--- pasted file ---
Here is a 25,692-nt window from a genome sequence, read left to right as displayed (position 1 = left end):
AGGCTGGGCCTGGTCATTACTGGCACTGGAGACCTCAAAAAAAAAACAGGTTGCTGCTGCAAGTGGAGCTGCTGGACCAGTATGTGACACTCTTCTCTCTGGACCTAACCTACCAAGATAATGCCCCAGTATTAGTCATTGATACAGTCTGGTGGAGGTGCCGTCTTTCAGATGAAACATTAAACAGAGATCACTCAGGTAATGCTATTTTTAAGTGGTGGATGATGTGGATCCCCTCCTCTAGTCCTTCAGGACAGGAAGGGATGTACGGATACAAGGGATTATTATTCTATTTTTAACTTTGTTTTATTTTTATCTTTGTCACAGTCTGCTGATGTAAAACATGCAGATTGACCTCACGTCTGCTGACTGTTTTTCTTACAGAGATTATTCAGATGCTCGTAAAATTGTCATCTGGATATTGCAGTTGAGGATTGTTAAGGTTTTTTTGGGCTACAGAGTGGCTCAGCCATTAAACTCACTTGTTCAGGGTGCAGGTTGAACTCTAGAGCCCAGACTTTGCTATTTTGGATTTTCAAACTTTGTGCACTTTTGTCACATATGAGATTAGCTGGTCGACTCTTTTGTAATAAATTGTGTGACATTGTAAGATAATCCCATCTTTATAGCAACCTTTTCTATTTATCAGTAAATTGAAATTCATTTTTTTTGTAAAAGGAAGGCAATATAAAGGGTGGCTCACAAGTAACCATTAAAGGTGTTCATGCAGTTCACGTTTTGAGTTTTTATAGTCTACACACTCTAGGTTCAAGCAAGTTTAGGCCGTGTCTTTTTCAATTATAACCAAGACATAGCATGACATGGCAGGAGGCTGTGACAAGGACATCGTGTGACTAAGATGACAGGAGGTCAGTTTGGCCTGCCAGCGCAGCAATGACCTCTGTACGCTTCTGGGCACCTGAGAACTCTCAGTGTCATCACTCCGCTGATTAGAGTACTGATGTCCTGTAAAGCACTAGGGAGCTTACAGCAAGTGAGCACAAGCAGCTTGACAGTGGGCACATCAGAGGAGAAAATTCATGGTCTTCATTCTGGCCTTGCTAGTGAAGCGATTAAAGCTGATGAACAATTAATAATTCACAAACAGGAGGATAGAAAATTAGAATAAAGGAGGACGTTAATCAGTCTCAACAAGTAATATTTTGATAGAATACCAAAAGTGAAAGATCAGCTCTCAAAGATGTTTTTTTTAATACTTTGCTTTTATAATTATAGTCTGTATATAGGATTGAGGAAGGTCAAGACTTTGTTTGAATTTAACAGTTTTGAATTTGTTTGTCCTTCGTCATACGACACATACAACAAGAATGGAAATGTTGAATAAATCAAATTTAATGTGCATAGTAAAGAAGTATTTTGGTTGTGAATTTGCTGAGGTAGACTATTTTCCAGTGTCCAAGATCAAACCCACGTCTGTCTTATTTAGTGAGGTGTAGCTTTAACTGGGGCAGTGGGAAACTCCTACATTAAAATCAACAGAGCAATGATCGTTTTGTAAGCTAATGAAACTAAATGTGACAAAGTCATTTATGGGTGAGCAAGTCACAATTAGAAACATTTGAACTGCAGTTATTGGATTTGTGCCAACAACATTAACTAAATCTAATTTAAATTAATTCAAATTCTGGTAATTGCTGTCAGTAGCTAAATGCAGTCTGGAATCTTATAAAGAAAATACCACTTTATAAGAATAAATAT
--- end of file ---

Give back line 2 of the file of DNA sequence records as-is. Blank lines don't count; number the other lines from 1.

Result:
AGGCTGGGCCTGGTCATTACTGGCACTGGAGACCTCAAAAAAAAAACAGGTTGCTGCTGCAAGTGGAGCTGCTGGACCAGTATGTGACACTCTTCTCTCTGGACCTAACCTACCAAGATAATGCCCCAGTATTAGTCATTGATACAGTCTGGTGGAGGTGCCGTCTTTCAGATGAAACATTAAACAGAGATCACTCAGGTAATGCTATTTTTAAGTGGTGGATGATGTGGATCCCCTCCTCTAGTCCTTCAGGACAGGAAGGGATGTACGGATACAAGGGATTATTATTCTATTTTTAACTTTGTTTTATTTTTATCTTTGTCACAGTCTGCTGATGTAAAACATGCAGATTGACCTCACGTCTGCTGACTGTTTTTCTTACAGAGATTATTCAGATGCTCGTAAAATTGTCATCTGGATATTGCAGTTGAGGATTGTTAAGGTTTTTTTGGGCTACAGAGTGGCTCAGCCATTAAACTCACTTGTTCAGGGTGCAGGTTGAACTCTAGAGCCCAGACTTTGCTATTTTGGATTTTCAAACTTTGTGCACTTTTGTCACATATGAGATTAGCTGGTCGACTCTTTTGTAATAAATTGTGTGACATTGTAAGATAATCCCATCTTTATAGCAACCTTTTCTATTTATCAGTAAATTGAAATTCATTTTTTTTGTAAAAGGAAGGCAATATAAAGGGTGGCTCACAAGTAACCATTAAAGGTGTTCATGCAGTTCACGTTTTGAGTTTTTATAGTCTACACACTCTAGGTTCAAGCAAGTTTAGGCCGTGTCTTTTTCAATTATAACCAAGACATAGCATGACATGGCAGGAGGCTGTGACAAGGACATCGTGTGACTAAGATGACAGGAGGTCAGTTTGGCCTGCCAGCGCAGCAATGACCTCTGTACGCTTCTGGGCACCTGAGAACTCTCAGTGTCATCACTCCGCTGATTAGAGTACTGATGTCCTGTAAAGCACTAGGGAGCTTACAGCAAGTGAGCACAAGCAGCTTGACAGTGGGCACATCAGAGGAGAAAATTCATGGTCTTCATTCTGGCCTTGCTAGTGAAGCGATTAAAGCTGATGAACAATTAATAATTCACAAACAGGAGGATAGAAAATTAGAATAAAGGAGGACGTTAATCAGTCTCAACAAGTAATATTTTGATAGAATACCAAAAGTGAAAGATCAGCTCTCAAAGATGTTTTTTTTAATACTTTGCTTTTATAATTATAGTCTGTATATAGGATTGAGGAAGGTCAAGACTTTGTTTGAATTTAACAGTTTTGAATTTGTTTGTCCTTCGTCATACGACACATACAACAAGAATGGAAATGTTGAATAAATCAAATTTAATGTGCATAGTAAAGAAGTATTTTGGTTGTGAATTTGCTGAGGTAGACTATTTTCCAGTGTCCAAGATCAAACCCACGTCTGTCTTATTTAGTGAGGTGTAGCTTTAACTGGGGCAGTGGGAAACTCCTACATTAAAATCAACAGAGCAATGATCGTTTTGTAAGCTAATGAAACTAAATGTGACAAAGTCATTTATGGGTGAGCAAGTCACAATTAGAAACATTTGAACTGCAGTTATTGGATTTGTGCCAACAACATTAACTAAATCTAATTTAAATTAATTCAAATTCTGGTAATTGCTGTCAGTAGCTAAATGCAGTCTGGAATCTTATAAAGAAAATACCACTTTATAAGAATAAATAT